plaster, and the upper portion or dome of the structure must originally have stood out in marked contrast to the surrounding surface of the land, forming a distinct tumulus. Three graves had been formed by placing Roman roofing tiles upon the floor, and also at the sides, several of which bore the stamp of the 20th Legion, and it is curious and interesting to note that all of these legionary stamps were placed so that they faced inwards. Another type of burial differs from either of the preceding, in that a distinct cyst was formed by placing roughly-hewn sandstone, so that a V-shaped trough was formed for the reception of the body. Over this, the coverings consisted of broken Roman roofing tiles. This was a child burial. In all the remaining burials a simple trench had been dug in the solid clay, none of them exceeding a depth of two feet from the top of the original land surface. Reference has already been made to the fact that all these graves are of Roman origin, and that is borne out by the fact that in two instances bronze coins were discovered, one of Antoninus Pius, and the other probably of Commodus. It is a well-known fact that coins were placed usually in the mouth of the deceased, and are generally referred to as 'Charon's passage fare,' to expedite the passage of the souls across the lake in Hades, as it was believed that the man or person, who had not received the usual rites of burial, and in whose mouth no fee for the ferryman of the Stygian lake had been placed, would wander hopelessly on its banks, while a decent interment and a small coin would obviate any disagreeable enquiries that Charon might eise be inclined to make. In addition to this a very interesting terra-cotta lamp was found, which was also one of the usual offerings to the dead, and this was probably filled with oil and placed in the grave lighted. It was furthermore an emblem of immortality. The discovery of a number of large nails in the majority of the burials has led to the theory that the bodies had been crucified. As a matter of fact, such nails have been found in Roman burials elsewhere in Britain and in other parts of the world, and they are probably symbolical of time or money. Not the least interesting discoveries were the remains of Roman sandals, or, to be more correct, the iron studs with which the soles of the Roman sandals had been filled. In removing the clay which formed the floor of one of the graves, there was found an unfinished, or partly finished, stone implement belonging to the Neolithic period. This is extremely interesting, and affords further evidence that Chester was in all probability prior to the Roman occupation inhabited by early man."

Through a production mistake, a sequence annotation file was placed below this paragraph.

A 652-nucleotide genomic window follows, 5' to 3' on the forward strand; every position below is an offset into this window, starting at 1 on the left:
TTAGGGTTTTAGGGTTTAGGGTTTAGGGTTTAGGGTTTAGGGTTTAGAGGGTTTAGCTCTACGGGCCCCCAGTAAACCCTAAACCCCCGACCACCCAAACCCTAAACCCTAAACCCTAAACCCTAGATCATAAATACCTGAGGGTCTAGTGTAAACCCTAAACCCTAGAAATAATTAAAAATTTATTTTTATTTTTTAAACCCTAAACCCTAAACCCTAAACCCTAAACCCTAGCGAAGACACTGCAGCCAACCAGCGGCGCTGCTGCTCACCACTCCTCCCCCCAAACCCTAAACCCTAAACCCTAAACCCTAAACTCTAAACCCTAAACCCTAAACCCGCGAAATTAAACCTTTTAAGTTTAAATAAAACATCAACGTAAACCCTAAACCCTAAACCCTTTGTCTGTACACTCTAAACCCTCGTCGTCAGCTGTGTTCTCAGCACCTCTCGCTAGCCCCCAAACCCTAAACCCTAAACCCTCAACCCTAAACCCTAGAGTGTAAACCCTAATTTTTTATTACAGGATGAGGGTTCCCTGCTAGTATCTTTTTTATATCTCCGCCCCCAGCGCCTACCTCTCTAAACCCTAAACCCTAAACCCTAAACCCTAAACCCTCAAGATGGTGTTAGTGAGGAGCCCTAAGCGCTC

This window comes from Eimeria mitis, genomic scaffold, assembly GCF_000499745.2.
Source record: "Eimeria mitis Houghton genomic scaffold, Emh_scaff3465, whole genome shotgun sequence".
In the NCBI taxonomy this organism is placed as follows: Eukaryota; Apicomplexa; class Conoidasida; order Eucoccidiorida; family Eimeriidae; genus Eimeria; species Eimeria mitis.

In the process of further excavation, another Roman grave has been unearthed, containing three urns, in one of which was a metal mirror. Professor Newstead promises later a full description, with illustrations, of the discoveries.